Oct. 4, 2017
MOUNDSVILLE, W.Va. — Grave Creek Mound Archaeological Complex in Moundsville celebrates its 25th annual West Virginia Archaeology Day from noon to 4 p.m., Saturday, Oct. 7. The family-friendly program coincides with West Virginia Archaeology Month, which is celebrated throughout October. All activities are free and open to the public.
Highlights of the day include hands-on activities such as making clay pots with artist Betsy Cox, owner/operator of Echo Valley Pottery in Glen Dale, W.Va.; flint-knapping demonstrations by Robert Walden of Poca, W.Va.; behind-the-scenes tours of the West Virginia Archaeological Research and Collections Management Facility; a museum treasure hunt run by the Greater Moundsville Convention and Visitor’s Bureau; archaeological films in the museum’s auditorium; and a hands-on archaeological stratigraphy activity.
Special displays will include books and objects relating to Native Americans by Marian Phillips, replicas of prehistoric tools by Robert and Jaynetta Walden and a display of archaeological projects conducted by GAI Consultants, an engineering, environmental and consulting firm in Pittsburgh, Pa.
Archaeological seeds also will be featured. Archaeologist Amanda Valko and Brian Fritz, archaeologist and owner of Quemahoning, LLC, will demonstrate sorting seed samples under a microscope. Ian Gray, Preserve West Virginia Americorps volunteer at the Cockayne Farmstead in Glen Dale, W.Va., will lead a hands-on activity relating to seeds found during excavation of the farmstead’s privy.
Visitors will have the opportunity to get photographed sitting in the complex’s new dug-out canoe created by John Redeye Sr., member of the Hawk Clan of the Seneca Nation.
Weather permitting, Lori and Andy Majorsky, members of the World Atlatl Association, will provide a hands-on demonstration of spear throwing with a tool known as an atlatl. Lori is a three-time Women’s World Champion of this prehistoric skill.
Additional Archaeology Month programs include the showing of two films. “America Before Columbus,” a 90-minute National Geographic production that sheds light on the complex new world encountered by Columbus, will be shown on Saturday, Oct. 14. “Vampire Legend,” a 60-minute documentary that explores the vampire’s links to Medieval England as part of the PBS Secrets of the Dead series, will be presented on Saturday, Oct. 21. Both films will be shown at 1 and 3 p.m.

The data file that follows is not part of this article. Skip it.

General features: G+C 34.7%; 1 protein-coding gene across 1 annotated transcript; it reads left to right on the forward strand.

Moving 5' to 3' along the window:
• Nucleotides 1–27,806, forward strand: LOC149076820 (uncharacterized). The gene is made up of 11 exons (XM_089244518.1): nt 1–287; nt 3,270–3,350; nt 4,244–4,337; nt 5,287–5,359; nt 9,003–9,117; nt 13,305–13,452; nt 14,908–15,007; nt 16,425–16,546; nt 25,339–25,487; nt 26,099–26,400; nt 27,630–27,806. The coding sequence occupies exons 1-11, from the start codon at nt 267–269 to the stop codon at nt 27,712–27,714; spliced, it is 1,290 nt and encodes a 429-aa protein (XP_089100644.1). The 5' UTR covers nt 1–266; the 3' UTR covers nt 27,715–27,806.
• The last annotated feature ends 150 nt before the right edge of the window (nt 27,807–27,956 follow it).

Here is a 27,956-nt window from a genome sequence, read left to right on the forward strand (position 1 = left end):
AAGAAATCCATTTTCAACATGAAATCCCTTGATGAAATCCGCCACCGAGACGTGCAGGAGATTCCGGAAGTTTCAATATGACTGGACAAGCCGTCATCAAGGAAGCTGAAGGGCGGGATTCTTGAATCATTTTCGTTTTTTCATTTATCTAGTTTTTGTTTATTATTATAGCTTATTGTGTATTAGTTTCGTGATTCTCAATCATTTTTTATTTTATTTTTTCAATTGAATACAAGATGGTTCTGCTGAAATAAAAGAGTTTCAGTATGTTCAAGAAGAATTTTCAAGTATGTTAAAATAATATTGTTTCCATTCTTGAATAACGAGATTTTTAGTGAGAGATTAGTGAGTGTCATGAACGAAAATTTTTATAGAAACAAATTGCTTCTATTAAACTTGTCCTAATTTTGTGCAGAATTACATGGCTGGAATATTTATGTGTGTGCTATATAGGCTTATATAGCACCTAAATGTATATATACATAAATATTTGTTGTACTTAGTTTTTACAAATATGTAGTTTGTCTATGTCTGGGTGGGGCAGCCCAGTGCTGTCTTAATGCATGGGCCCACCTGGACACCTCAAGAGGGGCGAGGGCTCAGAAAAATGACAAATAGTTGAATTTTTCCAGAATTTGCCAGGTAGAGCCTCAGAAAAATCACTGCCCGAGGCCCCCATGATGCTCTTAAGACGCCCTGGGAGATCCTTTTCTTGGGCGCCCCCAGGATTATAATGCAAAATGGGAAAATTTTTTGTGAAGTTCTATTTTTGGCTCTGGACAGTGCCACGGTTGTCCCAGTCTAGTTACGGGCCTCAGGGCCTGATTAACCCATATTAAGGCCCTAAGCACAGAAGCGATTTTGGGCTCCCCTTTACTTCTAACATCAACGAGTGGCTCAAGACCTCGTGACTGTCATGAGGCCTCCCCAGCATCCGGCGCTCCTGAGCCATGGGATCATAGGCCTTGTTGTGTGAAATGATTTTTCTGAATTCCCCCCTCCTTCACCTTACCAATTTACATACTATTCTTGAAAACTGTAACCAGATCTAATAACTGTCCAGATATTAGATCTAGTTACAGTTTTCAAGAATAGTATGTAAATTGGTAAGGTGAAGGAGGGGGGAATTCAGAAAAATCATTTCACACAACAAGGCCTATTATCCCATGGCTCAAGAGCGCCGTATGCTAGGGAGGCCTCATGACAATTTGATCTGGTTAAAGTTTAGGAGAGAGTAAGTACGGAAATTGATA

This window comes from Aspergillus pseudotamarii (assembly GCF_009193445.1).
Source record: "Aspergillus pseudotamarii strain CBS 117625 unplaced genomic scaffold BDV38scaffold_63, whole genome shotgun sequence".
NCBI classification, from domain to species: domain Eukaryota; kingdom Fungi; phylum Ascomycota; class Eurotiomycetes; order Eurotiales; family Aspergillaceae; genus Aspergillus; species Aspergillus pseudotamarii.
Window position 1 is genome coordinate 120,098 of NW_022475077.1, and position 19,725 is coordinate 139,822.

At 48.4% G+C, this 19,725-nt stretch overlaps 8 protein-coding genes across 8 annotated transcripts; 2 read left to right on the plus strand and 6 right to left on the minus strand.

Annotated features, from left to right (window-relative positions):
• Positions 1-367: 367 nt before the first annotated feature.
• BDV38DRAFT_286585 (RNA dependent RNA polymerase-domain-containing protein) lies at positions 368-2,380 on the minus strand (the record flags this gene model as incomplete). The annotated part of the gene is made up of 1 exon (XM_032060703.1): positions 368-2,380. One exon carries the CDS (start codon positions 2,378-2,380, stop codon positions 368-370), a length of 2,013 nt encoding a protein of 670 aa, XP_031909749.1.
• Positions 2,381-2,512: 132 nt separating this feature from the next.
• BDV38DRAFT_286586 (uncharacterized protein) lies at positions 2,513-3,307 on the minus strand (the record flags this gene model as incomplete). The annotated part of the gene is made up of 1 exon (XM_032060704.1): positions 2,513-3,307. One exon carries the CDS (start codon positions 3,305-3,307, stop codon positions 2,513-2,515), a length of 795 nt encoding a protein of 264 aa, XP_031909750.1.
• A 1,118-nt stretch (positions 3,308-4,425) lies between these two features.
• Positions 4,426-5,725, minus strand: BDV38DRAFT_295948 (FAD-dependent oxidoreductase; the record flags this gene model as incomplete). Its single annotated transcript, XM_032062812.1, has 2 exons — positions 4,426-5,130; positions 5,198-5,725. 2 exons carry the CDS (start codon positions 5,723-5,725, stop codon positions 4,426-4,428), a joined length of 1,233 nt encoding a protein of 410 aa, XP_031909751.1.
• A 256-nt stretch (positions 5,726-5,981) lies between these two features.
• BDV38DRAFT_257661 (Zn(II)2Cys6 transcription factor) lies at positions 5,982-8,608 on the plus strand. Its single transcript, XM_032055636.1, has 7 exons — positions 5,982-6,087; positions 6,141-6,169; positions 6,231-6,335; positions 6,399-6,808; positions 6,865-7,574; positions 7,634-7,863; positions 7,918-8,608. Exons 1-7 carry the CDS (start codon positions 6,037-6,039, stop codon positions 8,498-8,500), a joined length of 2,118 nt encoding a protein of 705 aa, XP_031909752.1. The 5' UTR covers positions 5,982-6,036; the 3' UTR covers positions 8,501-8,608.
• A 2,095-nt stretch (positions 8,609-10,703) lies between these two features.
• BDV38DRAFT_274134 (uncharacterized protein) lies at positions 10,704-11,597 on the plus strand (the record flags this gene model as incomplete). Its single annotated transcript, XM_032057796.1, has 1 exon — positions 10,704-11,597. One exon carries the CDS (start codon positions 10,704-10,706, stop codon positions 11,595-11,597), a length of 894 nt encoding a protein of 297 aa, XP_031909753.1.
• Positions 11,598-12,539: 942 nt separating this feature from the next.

On Thursday, Oct. 26 at 7 p.m., Archaeology Month will close with a lecture titled “Ancient Earthworks in the Middle Ohio Valley: Discovering New Sites and Re-examining the Old” by Dr. Jarrod Burks, director of Archaeological Geophysics at Ohio Valley Archaeology, Inc. Recent aerial photograph analysis and on-the-ground geophysical surveys have found a surprising number of previously undocumented enclosure sites, as well as many new features at well-known sites. Join us as we explore these new discoveries and see first-hand some of the exciting new scientific data that is leading scholars into a new era of earthwork research in our region.
Operated by the West Virginia Division of Culture and History, Grave Creek Mound Archaeological Complex features one of the largest conical burial mounds built by the Adena people between 250 - 150 B.C. and ranks as one of the largest earthen mortuary mounds anywhere in the world. Exhibits and displays in the Delf Norona Museum interpret what is known about the lives of these prehistoric people and the construction of the mound. The complex also houses the West Virginia Archaeological Research and Collections Management Facility. Admission to Grave Creek Mound Archaeological Complex is free. The Delf Norona Museum, located at 801 Jefferson Avenue, is open from 9 a.m. to 5 p.m. Tuesday through Saturday and closed Sunday and Monday. Outdoor access closes at 4:30 p.m.
For more information about activities and programs at Grave Creek Mound, contact Andrea Keller, cultural program coordinator, at (304) 843-4128 or [email protected] or visit www.facebook.com/gravecreekmound and www.twitter.com/gravecreekmound.
The West Virginia Division of Culture and History is proud to be able to present its programs at no charge to the public, but without a solution to the state’s budget situation, this could be the last year that programs of this type could be offered. The division, led by Commissioner Randall Reid-Smith, is an agency within the Office of Secretary of Education and the Arts with Gayle Manchin, cabinet secretary. It brings together the past, present and future through programs and services focusing on archives and history, arts, historic preservation and museums. For more information about the division’s programs, events and sites, visit www.wvculture.org. The Division of Culture and History is an Equal Opportunity/Affirmative Action Employer.